Tonight we took E to B’s company picnic and we sat with a couple and their daughter who is two weeks shy of her first birthday.  I told B I can’t even imagine E being that size, and walking around, and saying real words, and he simply said, “But she will be…and it will be sooner than you think.”

Holyshitholyshitholyshit time speeds up when you have a baby!

Rollin’ rollin’ rollin’

E has been working on rolling from back to tummy for over a week.  She’s been able to get herself all the way on to her tummy, but her left arm gets pinned underneath her and she’ll scream bloody murder until you move it for her or roll her back onto her back.

Well, two nights ago she finally rolled herself all the way over, arm included.  From there, she desperately tried to scoot herself forward, but she only wiggled a few inches forward on the blanket.

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Yesterday I was home sick with the stomach flu, and B was nice enough to stay home so he could look after me and E.  He laid E down in her crib for her first nap of the day and then realized he’d forgotten her pacifier.  He left E in her crib for half a minute while he came out to the living room to grab it, and when he got back to her bedroom, she was on her tummy, trying to crawl in her crib.

This is how the entire day went.  Every time we laid that girl down, she instantly flipped onto her tummy and attempted to crawl.  She even tries to roll onto her belly while she’s in her bouncy seat (now I understand why we have the ability to strap her into that thing, omg).

B says he’s pretty sure she’ll be crawling SOON, so now I’m in panic mode because we haven’t done one single thing to childproof the house.  Guess what’s on our to-do list for this next week?

Eczema update and other musings

It’s been two days since we started E’s eczema treatment and I almost don’t even recognize the girl.  Her skin looks phenomenal!  There are still some dry patches, but the redness and the oozing are gone.  SO. DAMN. RELIEVED.

The hemangiomas are another story.  I’m so impatient to see the dermatologist next week.  The one on her head is still cracked and bleeding, and now the one on her butt is turning deep red and purple and little sores are showing up on it.  The little kids at daycare notice the one on her head, and they’re always asking me about it:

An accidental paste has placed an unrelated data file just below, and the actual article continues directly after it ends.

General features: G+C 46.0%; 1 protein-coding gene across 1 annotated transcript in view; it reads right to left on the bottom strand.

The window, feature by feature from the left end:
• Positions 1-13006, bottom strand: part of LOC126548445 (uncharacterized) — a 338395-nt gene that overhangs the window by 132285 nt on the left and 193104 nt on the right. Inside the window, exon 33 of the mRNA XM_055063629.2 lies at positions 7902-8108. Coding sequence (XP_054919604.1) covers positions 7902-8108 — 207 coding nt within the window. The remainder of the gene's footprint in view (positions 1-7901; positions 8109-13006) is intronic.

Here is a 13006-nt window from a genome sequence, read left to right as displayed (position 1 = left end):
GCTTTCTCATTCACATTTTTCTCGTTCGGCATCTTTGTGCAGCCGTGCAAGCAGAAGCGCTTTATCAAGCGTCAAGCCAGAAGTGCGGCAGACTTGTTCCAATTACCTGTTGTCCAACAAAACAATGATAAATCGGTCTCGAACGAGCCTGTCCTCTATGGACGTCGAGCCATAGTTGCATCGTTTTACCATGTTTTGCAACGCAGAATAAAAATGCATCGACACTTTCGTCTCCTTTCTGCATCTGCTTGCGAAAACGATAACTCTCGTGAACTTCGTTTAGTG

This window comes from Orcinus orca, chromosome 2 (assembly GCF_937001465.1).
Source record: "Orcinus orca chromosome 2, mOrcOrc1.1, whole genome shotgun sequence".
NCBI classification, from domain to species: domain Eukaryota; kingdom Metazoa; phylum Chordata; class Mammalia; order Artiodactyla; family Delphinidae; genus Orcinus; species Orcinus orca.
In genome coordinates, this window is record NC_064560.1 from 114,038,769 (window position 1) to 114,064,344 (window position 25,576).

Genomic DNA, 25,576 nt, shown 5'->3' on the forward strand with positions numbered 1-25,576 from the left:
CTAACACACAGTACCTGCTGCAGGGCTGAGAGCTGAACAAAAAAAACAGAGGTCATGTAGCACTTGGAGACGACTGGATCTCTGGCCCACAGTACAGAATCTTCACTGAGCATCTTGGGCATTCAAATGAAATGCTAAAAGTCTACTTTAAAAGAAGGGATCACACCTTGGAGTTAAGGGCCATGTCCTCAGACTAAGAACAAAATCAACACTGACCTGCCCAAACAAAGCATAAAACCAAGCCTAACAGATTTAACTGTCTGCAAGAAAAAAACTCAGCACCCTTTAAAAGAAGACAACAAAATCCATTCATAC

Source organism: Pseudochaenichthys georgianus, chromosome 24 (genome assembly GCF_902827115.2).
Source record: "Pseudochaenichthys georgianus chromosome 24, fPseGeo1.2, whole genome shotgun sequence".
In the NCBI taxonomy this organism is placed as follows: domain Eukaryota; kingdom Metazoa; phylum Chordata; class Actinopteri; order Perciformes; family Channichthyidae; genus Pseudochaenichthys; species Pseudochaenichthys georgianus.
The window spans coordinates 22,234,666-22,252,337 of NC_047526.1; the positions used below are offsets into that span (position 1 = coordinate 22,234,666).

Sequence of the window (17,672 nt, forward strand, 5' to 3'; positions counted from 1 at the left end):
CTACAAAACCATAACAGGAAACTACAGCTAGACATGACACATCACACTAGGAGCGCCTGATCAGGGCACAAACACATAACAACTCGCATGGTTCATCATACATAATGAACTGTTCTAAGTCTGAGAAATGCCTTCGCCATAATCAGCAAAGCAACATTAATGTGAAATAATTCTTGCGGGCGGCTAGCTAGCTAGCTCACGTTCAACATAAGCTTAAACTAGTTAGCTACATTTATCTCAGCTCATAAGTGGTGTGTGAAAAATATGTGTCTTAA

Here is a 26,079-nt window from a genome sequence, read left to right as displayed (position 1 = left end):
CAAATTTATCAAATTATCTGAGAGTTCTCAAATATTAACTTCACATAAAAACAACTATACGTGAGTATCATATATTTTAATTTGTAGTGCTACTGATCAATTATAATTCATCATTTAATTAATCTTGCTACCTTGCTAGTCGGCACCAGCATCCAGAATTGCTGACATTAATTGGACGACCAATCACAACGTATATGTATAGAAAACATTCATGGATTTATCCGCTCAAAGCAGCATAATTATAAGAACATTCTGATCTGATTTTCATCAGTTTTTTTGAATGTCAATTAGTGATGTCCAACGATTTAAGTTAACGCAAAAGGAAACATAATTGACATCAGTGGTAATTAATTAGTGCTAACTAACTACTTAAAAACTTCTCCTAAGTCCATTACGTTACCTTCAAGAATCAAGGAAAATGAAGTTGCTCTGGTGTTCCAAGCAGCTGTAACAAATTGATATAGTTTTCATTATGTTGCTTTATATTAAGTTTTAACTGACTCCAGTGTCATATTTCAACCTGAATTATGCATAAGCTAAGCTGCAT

4-year-old:  [With a petrified expression] What happened to her head?!
Me:  She just has a little owie on her head.
4 YO:  OUCH!  That looks like it hurts really bad.
Me:  Yes, I think it does hurt a little bit.
4 YO:  Poor baby, that looks ouchie!

And then I go to the nearest bar and cry over a shot of vodka.  Oh wait, that’s the fantasy version of the story.  I go out to my car and take a deep breath, because soon we’ll see the doctor and find out what we can do to help E.  All these skin issues sure are giving my anxiety a run for its money.  LE SIGH.

In non-skin related updates, we’re working on building E’s “sitting up” muscles.  Every morning for five minutes, I sit her in her Bumbo seat and give her some toys to play with.  In the evenings, daddy and I take turns holding her upright while playing or talking with her.  When we put her on her tummy now, she’s started rocking herself forward and putting her arms out in front of her like she wants to scoot herself forward—but she isn’t quite there yet.  I told B I was excited that she might be able to army crawl in another month or so, and he didn’t quite share in my excitement.  Something about, “Ugh, then we’ll be having to chase after her.”

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Eh, I need to work out more anyway.